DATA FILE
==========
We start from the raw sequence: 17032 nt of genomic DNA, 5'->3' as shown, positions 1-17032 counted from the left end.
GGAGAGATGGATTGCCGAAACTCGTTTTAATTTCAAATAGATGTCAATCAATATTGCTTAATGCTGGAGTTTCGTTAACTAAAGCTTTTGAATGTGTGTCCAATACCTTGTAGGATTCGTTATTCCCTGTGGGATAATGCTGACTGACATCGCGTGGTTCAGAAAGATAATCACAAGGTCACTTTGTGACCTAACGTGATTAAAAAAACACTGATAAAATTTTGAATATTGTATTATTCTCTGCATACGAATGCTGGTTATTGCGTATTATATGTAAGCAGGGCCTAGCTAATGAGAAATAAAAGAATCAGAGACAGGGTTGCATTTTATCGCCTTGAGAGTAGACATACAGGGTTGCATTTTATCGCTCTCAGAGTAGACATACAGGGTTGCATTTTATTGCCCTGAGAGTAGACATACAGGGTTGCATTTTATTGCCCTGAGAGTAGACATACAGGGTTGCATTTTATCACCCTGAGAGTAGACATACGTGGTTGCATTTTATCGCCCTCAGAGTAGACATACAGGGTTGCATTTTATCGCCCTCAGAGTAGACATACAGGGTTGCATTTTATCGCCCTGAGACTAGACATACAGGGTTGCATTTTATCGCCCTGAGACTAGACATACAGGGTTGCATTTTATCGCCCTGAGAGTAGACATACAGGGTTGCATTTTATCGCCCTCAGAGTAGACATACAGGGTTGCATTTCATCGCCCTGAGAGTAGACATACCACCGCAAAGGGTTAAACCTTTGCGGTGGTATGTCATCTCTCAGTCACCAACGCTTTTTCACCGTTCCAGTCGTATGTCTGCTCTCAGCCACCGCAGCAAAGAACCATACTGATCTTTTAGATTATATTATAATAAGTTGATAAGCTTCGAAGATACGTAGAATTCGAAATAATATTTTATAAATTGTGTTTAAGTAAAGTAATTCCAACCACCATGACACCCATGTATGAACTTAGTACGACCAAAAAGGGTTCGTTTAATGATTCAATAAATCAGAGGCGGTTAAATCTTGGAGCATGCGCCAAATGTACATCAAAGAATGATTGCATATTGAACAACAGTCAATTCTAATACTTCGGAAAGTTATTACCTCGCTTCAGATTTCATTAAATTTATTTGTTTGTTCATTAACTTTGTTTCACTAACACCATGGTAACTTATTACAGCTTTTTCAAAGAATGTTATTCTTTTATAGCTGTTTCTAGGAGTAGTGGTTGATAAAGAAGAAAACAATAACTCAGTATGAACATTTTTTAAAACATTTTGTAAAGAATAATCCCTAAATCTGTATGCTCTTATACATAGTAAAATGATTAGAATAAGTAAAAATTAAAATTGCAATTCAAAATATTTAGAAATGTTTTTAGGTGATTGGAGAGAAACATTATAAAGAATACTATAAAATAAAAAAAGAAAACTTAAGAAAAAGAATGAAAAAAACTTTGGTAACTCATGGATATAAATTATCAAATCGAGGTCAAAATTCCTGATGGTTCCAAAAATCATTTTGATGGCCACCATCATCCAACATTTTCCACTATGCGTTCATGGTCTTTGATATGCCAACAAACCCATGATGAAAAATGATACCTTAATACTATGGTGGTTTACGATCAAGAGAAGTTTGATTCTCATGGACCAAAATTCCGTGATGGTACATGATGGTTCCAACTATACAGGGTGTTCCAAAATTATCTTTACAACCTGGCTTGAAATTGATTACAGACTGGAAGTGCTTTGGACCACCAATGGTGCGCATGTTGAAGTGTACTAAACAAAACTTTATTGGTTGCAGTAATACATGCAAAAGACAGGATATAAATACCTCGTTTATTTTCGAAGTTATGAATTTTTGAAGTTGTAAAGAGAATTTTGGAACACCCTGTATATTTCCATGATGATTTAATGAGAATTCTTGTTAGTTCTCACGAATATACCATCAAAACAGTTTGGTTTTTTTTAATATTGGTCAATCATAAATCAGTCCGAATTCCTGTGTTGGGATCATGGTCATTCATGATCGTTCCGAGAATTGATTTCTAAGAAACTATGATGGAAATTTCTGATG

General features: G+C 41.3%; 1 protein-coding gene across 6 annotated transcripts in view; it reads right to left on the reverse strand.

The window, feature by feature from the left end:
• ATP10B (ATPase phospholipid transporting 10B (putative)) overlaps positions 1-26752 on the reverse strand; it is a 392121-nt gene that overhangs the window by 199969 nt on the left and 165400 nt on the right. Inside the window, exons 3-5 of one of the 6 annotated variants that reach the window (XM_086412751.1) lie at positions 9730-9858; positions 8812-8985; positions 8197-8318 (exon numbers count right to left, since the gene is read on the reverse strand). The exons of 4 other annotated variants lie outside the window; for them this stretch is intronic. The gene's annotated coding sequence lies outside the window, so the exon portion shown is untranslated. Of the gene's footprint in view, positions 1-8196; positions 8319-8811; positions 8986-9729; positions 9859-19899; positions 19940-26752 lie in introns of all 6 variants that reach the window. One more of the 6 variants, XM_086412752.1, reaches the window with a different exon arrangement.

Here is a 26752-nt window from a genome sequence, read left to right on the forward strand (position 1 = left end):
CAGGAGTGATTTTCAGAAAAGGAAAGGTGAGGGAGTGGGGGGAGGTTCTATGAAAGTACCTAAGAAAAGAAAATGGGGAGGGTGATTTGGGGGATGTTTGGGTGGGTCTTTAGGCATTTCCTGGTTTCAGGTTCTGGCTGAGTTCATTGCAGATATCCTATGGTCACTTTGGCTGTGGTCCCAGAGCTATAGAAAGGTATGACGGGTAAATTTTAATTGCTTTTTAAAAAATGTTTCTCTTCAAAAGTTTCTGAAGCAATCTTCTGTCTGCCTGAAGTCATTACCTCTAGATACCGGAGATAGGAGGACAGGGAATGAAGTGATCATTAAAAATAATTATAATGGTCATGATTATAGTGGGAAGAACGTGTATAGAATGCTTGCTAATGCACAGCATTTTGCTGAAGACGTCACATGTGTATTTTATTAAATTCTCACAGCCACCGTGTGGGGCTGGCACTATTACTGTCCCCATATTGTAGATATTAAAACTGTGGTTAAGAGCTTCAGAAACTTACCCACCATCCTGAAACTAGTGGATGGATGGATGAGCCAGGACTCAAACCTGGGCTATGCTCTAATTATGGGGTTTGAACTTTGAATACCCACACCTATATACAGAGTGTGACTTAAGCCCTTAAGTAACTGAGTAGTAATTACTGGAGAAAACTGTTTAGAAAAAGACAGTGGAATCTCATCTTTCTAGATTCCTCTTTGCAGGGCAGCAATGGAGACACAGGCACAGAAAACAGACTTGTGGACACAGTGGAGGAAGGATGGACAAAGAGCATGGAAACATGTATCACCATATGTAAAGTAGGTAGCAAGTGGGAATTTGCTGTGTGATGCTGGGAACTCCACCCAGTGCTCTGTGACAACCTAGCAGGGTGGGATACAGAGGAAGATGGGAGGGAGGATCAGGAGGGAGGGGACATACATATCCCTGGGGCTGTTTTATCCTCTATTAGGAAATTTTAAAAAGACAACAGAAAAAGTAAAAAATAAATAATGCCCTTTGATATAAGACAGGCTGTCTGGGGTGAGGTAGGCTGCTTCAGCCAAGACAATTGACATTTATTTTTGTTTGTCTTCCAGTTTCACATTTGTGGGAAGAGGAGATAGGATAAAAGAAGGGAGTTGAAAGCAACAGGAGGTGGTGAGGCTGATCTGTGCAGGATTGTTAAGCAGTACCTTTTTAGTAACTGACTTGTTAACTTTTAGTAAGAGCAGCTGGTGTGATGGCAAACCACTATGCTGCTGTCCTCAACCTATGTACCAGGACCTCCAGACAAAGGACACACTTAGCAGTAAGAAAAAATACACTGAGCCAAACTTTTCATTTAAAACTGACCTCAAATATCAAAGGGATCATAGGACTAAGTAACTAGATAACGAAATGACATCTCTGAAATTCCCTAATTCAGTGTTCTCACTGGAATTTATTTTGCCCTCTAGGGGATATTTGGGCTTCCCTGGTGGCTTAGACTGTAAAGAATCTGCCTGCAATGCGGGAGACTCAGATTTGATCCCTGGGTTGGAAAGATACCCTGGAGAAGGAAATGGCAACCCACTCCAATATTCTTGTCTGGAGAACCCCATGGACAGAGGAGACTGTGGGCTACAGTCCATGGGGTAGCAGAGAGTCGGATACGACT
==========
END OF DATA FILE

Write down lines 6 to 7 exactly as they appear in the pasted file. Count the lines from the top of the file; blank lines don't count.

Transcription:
Here is a 26752-nt window from a genome sequence, read left to right on the forward strand (position 1 = left end):
CAGGAGTGATTTTCAGAAAAGGAAAGGTGAGGGAGTGGGGGGAGGTTCTATGAAAGTACCTAAGAAAAGAAAATGGGGAGGGTGATTTGGGGGATGTTTGGGTGGGTCTTTAGGCATTTCCTGGTTTCAGGTTCTGGCTGAGTTCATTGCAGATATCCTATGGTCACTTTGGCTGTGGTCCCAGAGCTATAGAAAGGTATGACGGGTAAATTTTAATTGCTTTTTAAAAAATGTTTCTCTTCAAAAGTTTCTGAAGCAATCTTCTGTCTGCCTGAAGTCATTACCTCTAGATACCGGAGATAGGAGGACAGGGAATGAAGTGATCATTAAAAATAATTATAATGGTCATGATTATAGTGGGAAGAACGTGTATAGAATGCTTGCTAATGCACAGCATTTTGCTGAAGACGTCACATGTGTATTTTATTAAATTCTCACAGCCACCGTGTGGGGCTGGCACTATTACTGTCCCCATATTGTAGATATTAAAACTGTGGTTAAGAGCTTCAGAAACTTACCCACCATCCTGAAACTAGTGGATGGATGGATGAGCCAGGACTCAAACCTGGGCTATGCTCTAATTATGGGGTTTGAACTTTGAATACCCACACCTATATACAGAGTGTGACTTAAGCCCTTAAGTAACTGAGTAGTAATTACTGGAGAAAACTGTTTAGAAAAAGACAGTGGAATCTCATCTTTCTAGATTCCTCTTTGCAGGGCAGCAATGGAGACACAGGCACAGAAAACAGACTTGTGGACACAGTGGAGGAAGGATGGACAAAGAGCATGGAAACATGTATCACCATATGTAAAGTAGGTAGCAAGTGGGAATTTGCTGTGTGATGCTGGGAACTCCACCCAGTGCTCTGTGACAACCTAGCAGGGTGGGATACAGAGGAAGATGGGAGGGAGGATCAGGAGGGAGGGGACATACATATCCCTGGGGCTGTTTTATCCTCTATTAGGAAATTTTAAAAAGACAACAGAAAAAGTAAAAAATAAATAATGCCCTTTGATATAAGACAGGCTGTCTGGGGTGAGGTAGGCTGCTTCAGCCAAGACAATTGACATTTATTTTTGTTTGTCTTCCAGTTTCACATTTGTGGGAAGAGGAGATAGGATAAAAGAAGGGAGTTGAAAGCAACAGGAGGTGGTGAGGCTGATCTGTGCAGGATTGTTAAGCAGTACCTTTTTAGTAACTGACTTGTTAACTTTTAGTAAGAGCAGCTGGTGTGATGGCAAACCACTATGCTGCTGTCCTCAACCTATGTACCAGGACCTCCAGACAAAGGACACACTTAGCAGTAAGAAAAAATACACTGAGCCAAACTTTTCATTTAAAACTGACCTCAAATATCAAAGGGATCATAGGACTAAGTAACTAGATAACGAAATGACATCTCTGAAATTCCCTAATTCAGTGTTCTCACTGGAATTTATTTTGCCCTCTAGGGGATATTTGGGCTTCCCTGGTGGCTTAGACTGTAAAGAATCTGCCTGCAATGCGGGAGACTCAGATTTGATCCCTGGGTTGGAAAGATACCCTGGAGAAGGAAATGGCAACCCACTCCAATATTCTTGTCTGGAGAACCCCATGGACAGAGGAGACTGTGGGCTACAGTCCATGGGGTAGCAGAGAGTCGGATACGACT